Student qualifications (i.e. courses completed, minimum grades, skills required):

  • Undergraduate student in Manufacturing, Energy or Mechanical Engineering.
  • Experience in advanced manufacturing or related field preferred.
  • Excellent oral and written communication skills, and fluent in English.
  • Proficient in Microsoft Office Suite (Word, Outlook, Excel, PowerPoint) and Internet skills.

Supervisor name: Haoxiang Lang, PhD
Project title:
Design and development of a visual perception and object localization device for autonomous systems

Summary of research project:
Vision is a powerful sensor, as it can mimic the human sense of vision and allow non-contact measurement of the working environment. It is widely used in industrial control and robotics applications. This project involves mapping the environment and locating objects using vision and radio-frequency identification (RFID). A compact device needs to be designed and developed; it must include stereo vision, a micro-controller, and a long distance RF reader. The expected system can simultaneously map the dynamic environment and locate objects with ultra-high frequency tags. The implementations can be in autonomous robots and self-driving vehicle applications.

Student responsibilities/tasks:

  • Mechanical and electrical design.
  • System integration.
  • Other duties as assigned.

Student qualifications (i.e. courses completed, minimum grades, skills required):
Students in FEAS, with experience in vision, signal processing, mechanical design and microcontrollers. 

Supervisor name: Brendan D. MacDonald, PhD
Project title: Biomimicry for evaporative cooling technology

Summary of research project: 
Evaporative cooling technology is being designed to provide highly effective cooling strategies for emerging technologies. Advanced robotics and microelectronic devices require advanced thermal management strategies to cool the increasingly dense power loads they have. We use the designs from nature to inform our designs and advance the cooling technology.

Student responsibilities/tasks: 
The tasks involve some theoretical/modelling work and some build/experimental activities. The specific tasks will be assigned based on the student preference and skill. The goal is to test new cooling strategies to push the thermal management capability forward.

Student qualifications (i.e. courses completed, minimum grades, skills required):
Ideally, students should have taken the Heat Transfer course. Otherwise, a strong curiosity, passion for discovery, and honesty are the most important characteristics.

Supervisor name: Atef Mohany, PhD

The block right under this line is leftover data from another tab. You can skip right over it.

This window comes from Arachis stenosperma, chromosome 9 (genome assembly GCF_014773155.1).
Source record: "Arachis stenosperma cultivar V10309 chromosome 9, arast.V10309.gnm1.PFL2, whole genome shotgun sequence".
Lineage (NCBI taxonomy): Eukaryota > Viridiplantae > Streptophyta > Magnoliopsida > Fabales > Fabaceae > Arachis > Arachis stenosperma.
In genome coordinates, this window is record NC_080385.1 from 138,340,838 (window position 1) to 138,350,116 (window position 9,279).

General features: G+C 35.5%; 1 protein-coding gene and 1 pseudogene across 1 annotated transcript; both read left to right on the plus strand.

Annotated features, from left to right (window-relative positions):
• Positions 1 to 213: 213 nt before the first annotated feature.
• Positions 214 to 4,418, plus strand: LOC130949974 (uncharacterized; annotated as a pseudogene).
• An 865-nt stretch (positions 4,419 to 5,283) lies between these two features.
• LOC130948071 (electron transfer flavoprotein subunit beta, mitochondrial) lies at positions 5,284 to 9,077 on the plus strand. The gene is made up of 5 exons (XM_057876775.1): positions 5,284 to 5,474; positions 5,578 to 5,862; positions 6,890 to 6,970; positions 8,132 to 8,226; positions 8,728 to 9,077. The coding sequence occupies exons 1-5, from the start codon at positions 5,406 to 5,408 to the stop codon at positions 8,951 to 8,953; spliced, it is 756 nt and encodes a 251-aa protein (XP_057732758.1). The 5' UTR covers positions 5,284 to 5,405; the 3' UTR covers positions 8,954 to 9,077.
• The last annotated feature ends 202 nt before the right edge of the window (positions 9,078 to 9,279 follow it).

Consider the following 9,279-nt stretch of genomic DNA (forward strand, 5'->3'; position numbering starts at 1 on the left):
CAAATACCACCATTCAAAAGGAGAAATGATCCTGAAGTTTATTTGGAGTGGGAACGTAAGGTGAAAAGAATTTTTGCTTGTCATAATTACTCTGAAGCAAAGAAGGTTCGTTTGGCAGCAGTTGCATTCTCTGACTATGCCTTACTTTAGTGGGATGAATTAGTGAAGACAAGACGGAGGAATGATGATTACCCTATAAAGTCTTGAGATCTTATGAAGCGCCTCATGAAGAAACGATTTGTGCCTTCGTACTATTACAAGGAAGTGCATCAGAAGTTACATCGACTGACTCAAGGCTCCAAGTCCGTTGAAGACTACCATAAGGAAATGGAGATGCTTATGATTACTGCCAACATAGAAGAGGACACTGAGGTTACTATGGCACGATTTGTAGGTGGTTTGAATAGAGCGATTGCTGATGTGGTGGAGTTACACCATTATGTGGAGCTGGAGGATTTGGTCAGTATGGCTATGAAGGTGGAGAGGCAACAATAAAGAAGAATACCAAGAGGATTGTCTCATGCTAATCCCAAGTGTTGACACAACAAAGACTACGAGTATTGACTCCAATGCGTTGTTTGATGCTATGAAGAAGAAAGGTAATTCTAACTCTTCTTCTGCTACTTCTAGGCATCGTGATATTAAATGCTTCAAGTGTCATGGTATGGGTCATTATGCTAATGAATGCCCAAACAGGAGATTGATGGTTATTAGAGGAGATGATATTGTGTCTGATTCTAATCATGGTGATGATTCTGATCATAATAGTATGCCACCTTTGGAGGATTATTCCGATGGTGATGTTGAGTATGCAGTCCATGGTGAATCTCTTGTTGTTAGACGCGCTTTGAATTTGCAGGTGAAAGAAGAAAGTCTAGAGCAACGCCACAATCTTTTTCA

Project title:
Development of an Innovative Pulse-Electro Thermal De-Icing for Automotive Application

Summary of research project:
Frost or ice attachment to structures can cause unpredicted loads or limited visibility in many engineering applications such as airplanes, cars, bridges, wind turbines and high-voltage power lines. When frost occurs over the windshield of a car, it requires a significant amount of time and energy to efficiently remove the ice. Therefore, the main objective of this project is to experimentally investigate the use an innovative Pulse-Electro Thermal De-Icing (PETD) technique in automotive applications.

Student responsibilities/tasks:

  • Assist in the design and manufacturing of the experimental setup.
  • Conduct experimental measurements.
  • Analyze the experimental data.
  • Prepare report/presentation for the industrial partner.

Student qualifications (i.e. courses completed, minimum grades, skills required)

  • GPA of 3.3 or higher.
  • Students in third year are preferred.
  • Experience with electrical circuits.

Supervisor name: Scott Nokleby, PhD
Project title:
Development of an Autonomous Unmanned Aerial Vehicle (AUAV) for an Autonomous Amphibious Robot (AAR)

Summary of research project:
The goal of this project is to develop an Autonomous Unmanned Aerial Vehicle (AUAV) that will launch and land from an Autonomous Amphibious Robot (AAR). The AUAV will be used to take aerial photos of the littoral zone (the area between land and water). These images will be used by the AAR to autonomously navigate through the littoral zone from land to water and vice-versa. The Robot Operating System (ROS) will be used to develop the software to control the AUAV and allow for interactions with the AAR.

Student responsibilities/tasks:
The successful candidate will focus on research tasks related to the design and development of novel robotic systems, which may include tasks related to the design, analysis, assessment, modeling, and development of novel or innovative products, processes, and/or systems. Duties include, but are not limited to: designing, developing and building lab-scale equipment prototypes; programming; designing and conducting experiments; analyzing results; and writing reports.

Student qualifications (i.e. courses completed, minimum grades, skills required):
The successful candidate must have very strong engineering, design, mathematics, programming, and written/oral English communication skills. Robotics experience along with experience with the Robot Operating System (ROS) are definite assets.

Supervisor name: Carlos Rossa, PhD
Project title:
Development of a robotic system for rehabilitation of musculoskeletal disorders

Summary of research project:
This research will develop new robotic rehabilitation devices to treat musculoskeletal disorders. These systems will be controlled remotely, enabling a home-based patient and a hospital-based therapist to physically interact via a teleoperation network. Thanks to the use of force-feedback, the patient feels the forces applied by the therapist (and vice-versa) as if they were interacting directly with each other. The proposed research will add a new dimension to telemedicine by enabling patients and therapist to interact physically through a teleoperation scheme and will allow patients to receive physical therapy from their homes.